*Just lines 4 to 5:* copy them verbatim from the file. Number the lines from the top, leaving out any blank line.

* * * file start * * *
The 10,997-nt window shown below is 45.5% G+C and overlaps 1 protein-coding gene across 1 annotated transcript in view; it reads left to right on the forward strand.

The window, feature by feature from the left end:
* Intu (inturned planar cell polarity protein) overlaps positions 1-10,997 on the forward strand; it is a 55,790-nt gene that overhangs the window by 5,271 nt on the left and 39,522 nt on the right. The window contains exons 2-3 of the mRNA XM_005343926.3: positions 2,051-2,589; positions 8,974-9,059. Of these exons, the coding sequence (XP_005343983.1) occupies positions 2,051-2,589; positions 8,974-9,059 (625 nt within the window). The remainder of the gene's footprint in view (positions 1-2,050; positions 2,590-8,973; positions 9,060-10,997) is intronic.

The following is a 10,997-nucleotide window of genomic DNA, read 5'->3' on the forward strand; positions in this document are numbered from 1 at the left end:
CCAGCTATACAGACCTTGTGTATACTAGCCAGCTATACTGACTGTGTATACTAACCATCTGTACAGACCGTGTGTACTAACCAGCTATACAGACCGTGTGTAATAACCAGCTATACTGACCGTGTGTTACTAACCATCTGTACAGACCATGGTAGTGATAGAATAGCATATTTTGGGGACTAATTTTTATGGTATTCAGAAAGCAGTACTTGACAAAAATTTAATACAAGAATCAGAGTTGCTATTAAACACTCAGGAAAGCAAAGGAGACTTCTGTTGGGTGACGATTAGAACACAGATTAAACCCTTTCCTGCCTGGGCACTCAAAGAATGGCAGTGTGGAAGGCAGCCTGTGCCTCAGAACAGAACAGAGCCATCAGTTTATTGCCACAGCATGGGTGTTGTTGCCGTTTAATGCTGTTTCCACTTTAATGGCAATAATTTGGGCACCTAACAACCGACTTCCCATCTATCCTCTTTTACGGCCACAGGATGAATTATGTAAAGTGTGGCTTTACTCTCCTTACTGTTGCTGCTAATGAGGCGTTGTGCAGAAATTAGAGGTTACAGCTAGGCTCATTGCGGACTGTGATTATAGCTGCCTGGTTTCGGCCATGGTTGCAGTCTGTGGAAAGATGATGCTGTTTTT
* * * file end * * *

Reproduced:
The following is a 10,997-nucleotide window of genomic DNA, read 5'->3' on the forward strand; positions in this document are numbered from 1 at the left end:
CCAGCTATACAGACCTTGTGTATACTAGCCAGCTATACTGACTGTGTATACTAACCATCTGTACAGACCGTGTGTACTAACCAGCTATACAGACCGTGTGTAATAACCAGCTATACTGACCGTGTGTTACTAACCATCTGTACAGACCATGGTAGTGATAGAATAGCATATTTTGGGGACTAATTTTTATGGTATTCAGAAAGCAGTACTTGACAAAAATTTAATACAAGAATCAGAGTTGCTATTAAACACTCAGGAAAGCAAAGGAGACTTCTGTTGGGTGACGATTAGAACACAGATTAAACCCTTTCCTGCCTGGGCACTCAAAGAATGGCAGTGTGGAAGGCAGCCTGTGCCTCAGAACAGAACAGAGCCATCAGTTTATTGCCACAGCATGGGTGTTGTTGCCGTTTAATGCTGTTTCCACTTTAATGGCAATAATTTGGGCACCTAACAACCGACTTCCCATCTATCCTCTTTTACGGCCACAGGATGAATTATGTAAAGTGTGGCTTTACTCTCCTTACTGTTGCTGCTAATGAGGCGTTGTGCAGAAATTAGAGGTTACAGCTAGGCTCATTGCGGACTGTGATTATAGCTGCCTGGTTTCGGCCATGGTTGCAGTCTGTGGAAAGATGATGCTGTTTTT